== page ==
The Forgotten Realms setting, of which Baldur's Gate is a part, is not historical medieval Europe and very explicitly never has been - it's High Magic, post-feudal and at least version of the source material explicitly states that the only place you'll find gender discrimination is among the Dark Elves of Menzoberranzan.

So they wanted to put a trans character in. Big whoop. Trans people have been around as long as the rest of the human race has - why shouldn't they be included? Why does every developer who wants to tell a story other than "Man likes boobs. Man sees boobs. Man happy" have to sit down, shut up and cater to those who just want to exclude others from the hobby (and the industry) on pain of screeching dogpiles and personal threats?

If you're not a straight white guy, you don't get to live in the straight white guy world. You see things, feel things and experience things every single day that aren't a part of that world and while they may seem like politics to you, to others they are just plain normal daily experience. So you're going to get gay characters and women characters and characters of colour and trans characters, because for some people they exist.

Ed Greenwood, the author of the setting, had this to say about the whole thing:

"I am saddened by what I hear of the current kerfluffle raging about Siege of Dragonspear and the trans character Amber Scott designed and included in it.

"Folks, the Realms have ALWAYS had characters (mortals and deities) who crossdressed, changed gender (and not just to sneak past guards in an adventure, by way of shapeshifting magic or illusions), were actively bisexual, and openly gay. How underscored this was by TSR and later Wizards varied over time, and was always softpedaled, because D&D wasn't a sex game, and we generally don't rub the reader's nose in sex unless there's a good in-story reason for it.

"But even deities have changed gender, sometimes for good, and the servants of deities (Elminster, in ELMINSTER: THE MAKING OF A MAGE) have sometimes been forced by the deity to "spend time as the other" to learn what life is like.
So it has always been there, and is an integral part of the Realms. With that said, I've never met a gamer yet who doesn't tinker with every adventure to "make it their own" at their own gaming table, so if trans, LGBT, or sexual matters at all don't suit your tastes and needs in your gaming sessions, leave it out or change it.

"But D&D has half-orcs, and half-dragons, and half-elves, and has magic items that specifically change gender, right there in the rules. Surely, if you can handle the basic notion of cross-SPECIES sex, having a full variety of gender roles should be something that doesn't blow your mind. If it's not for you, that's fine. I hate wearing certain shades of yellow. But I don't scream and yell at someone I see wearing those shades of yellow, and call them names, and threaten things. My right to dislike yellow applies to me; it doesn't extend to others. Because somehow, through an incredible oversight on the part of the universe that still hasn't been rectified, no one made me a god. "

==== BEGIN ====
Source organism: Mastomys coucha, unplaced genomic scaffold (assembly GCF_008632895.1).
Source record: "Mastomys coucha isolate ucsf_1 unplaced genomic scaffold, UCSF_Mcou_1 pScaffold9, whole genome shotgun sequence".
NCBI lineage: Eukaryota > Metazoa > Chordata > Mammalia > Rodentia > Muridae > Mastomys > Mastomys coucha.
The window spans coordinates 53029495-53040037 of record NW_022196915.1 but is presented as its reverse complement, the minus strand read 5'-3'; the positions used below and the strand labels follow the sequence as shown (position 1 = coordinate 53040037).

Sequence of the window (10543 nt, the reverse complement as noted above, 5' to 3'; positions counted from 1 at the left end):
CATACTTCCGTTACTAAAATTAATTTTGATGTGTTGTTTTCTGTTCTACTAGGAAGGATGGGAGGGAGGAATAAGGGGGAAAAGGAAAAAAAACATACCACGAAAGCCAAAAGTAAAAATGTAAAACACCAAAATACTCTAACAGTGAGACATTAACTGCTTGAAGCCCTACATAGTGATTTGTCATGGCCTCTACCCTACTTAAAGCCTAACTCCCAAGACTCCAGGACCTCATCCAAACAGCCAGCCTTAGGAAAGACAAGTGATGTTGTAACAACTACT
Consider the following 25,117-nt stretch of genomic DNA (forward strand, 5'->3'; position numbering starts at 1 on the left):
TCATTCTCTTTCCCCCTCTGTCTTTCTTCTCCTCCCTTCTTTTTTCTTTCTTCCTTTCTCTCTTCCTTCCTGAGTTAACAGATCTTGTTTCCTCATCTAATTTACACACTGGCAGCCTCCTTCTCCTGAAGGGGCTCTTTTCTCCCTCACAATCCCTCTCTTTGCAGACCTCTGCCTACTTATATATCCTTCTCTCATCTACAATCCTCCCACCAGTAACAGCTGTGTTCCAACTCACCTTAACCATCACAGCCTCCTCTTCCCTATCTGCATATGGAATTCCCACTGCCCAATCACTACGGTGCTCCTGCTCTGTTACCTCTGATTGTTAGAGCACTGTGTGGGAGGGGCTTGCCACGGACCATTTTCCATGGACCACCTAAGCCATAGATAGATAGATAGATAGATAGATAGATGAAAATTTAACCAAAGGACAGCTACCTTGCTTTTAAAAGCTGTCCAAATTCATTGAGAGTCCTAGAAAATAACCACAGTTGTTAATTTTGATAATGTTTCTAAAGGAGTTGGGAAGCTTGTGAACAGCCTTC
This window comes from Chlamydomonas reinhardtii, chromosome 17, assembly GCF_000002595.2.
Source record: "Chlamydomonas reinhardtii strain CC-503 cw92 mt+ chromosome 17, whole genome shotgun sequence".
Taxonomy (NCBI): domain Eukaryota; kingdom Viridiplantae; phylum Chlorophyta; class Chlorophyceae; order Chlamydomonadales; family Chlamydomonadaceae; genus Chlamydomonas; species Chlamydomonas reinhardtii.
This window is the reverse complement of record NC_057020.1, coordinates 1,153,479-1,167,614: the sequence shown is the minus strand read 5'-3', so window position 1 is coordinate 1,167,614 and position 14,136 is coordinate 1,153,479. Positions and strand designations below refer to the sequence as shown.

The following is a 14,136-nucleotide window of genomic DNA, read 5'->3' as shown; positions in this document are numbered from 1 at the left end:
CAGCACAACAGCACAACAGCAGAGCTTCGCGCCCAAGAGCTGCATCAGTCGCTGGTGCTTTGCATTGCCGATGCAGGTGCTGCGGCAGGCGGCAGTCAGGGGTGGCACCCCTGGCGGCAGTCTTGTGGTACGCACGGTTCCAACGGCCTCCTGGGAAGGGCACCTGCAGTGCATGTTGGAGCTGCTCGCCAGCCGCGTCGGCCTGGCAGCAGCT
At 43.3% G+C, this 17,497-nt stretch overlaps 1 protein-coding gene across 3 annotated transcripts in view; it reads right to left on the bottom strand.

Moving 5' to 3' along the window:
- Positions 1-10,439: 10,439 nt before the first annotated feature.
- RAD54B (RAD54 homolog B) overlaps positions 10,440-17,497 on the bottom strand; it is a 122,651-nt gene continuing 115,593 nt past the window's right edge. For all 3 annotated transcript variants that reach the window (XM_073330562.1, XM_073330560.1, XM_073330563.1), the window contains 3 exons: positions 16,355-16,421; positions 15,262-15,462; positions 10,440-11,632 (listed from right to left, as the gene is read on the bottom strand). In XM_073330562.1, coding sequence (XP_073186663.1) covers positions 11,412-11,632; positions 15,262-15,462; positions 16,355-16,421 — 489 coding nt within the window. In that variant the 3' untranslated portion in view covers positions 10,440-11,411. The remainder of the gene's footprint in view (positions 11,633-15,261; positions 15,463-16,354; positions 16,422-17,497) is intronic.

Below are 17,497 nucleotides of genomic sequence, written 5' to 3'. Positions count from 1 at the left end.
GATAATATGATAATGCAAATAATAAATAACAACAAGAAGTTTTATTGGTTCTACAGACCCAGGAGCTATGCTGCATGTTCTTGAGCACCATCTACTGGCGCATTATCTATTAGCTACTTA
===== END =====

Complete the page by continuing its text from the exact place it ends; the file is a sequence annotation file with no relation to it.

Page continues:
Edited 1 times. Last edit by Bonnie Patterson on 8th April 2016 2:22am

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Andrew Watson Tools Programmer 4 years ago
@Bonnie:
You answer your own question.
So they wanted to put a trans character in. Big whoop. Trans people have been around as long as the rest of the human race has - why shouldn't they be included?
Because:
sex-changing magic from dieties
and
magic items that specifically change gender
implies that the world they live in has a completely different stance on the concept of changing your gender. Heck, magic completely eliminates any "transitioning" period, letting characters change into whatever they want (presumably) immediately. I'd also assume that the magic will do a much better job of making people completely look like what they want to as well (compared to modern HRT, which uh... isn't perfect), eliminating one of the sources of discrimination that real-world trans people face. This gender-changing magic alone would make their concepts of gender vastly different from our own, so it's impossible to say that the two are the same.

People dislike the trans character in this game because they immediately shout it at you as soon as you meet them. It feels extremely forced and unnatural.

P.S. nice job resorting to the "you're just a cis white male so that invalidates everything you say" argument already. :)
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Jason Walter Software Development Manager 4 years ago
"I read that Dragon's Age had a trans character and no one cared. Why? Because it wasn't politicized."

Are you kidding? GG had a conniption about DAI. They always have a conniption. And their attitude is "Do what we want, or we will cause so much shit for you".

And you're helping it.

Yes you, CEO of a gaming company. You are helping it. You are making it acceptable for them to do this by your attitude of "They had it coming". Well done. We will have a much better industry now that a group of mysogynists can throw their weight around and demand tits and ass in all games, and god forbid you have anyone that isn't White Straight Man as your antagonist.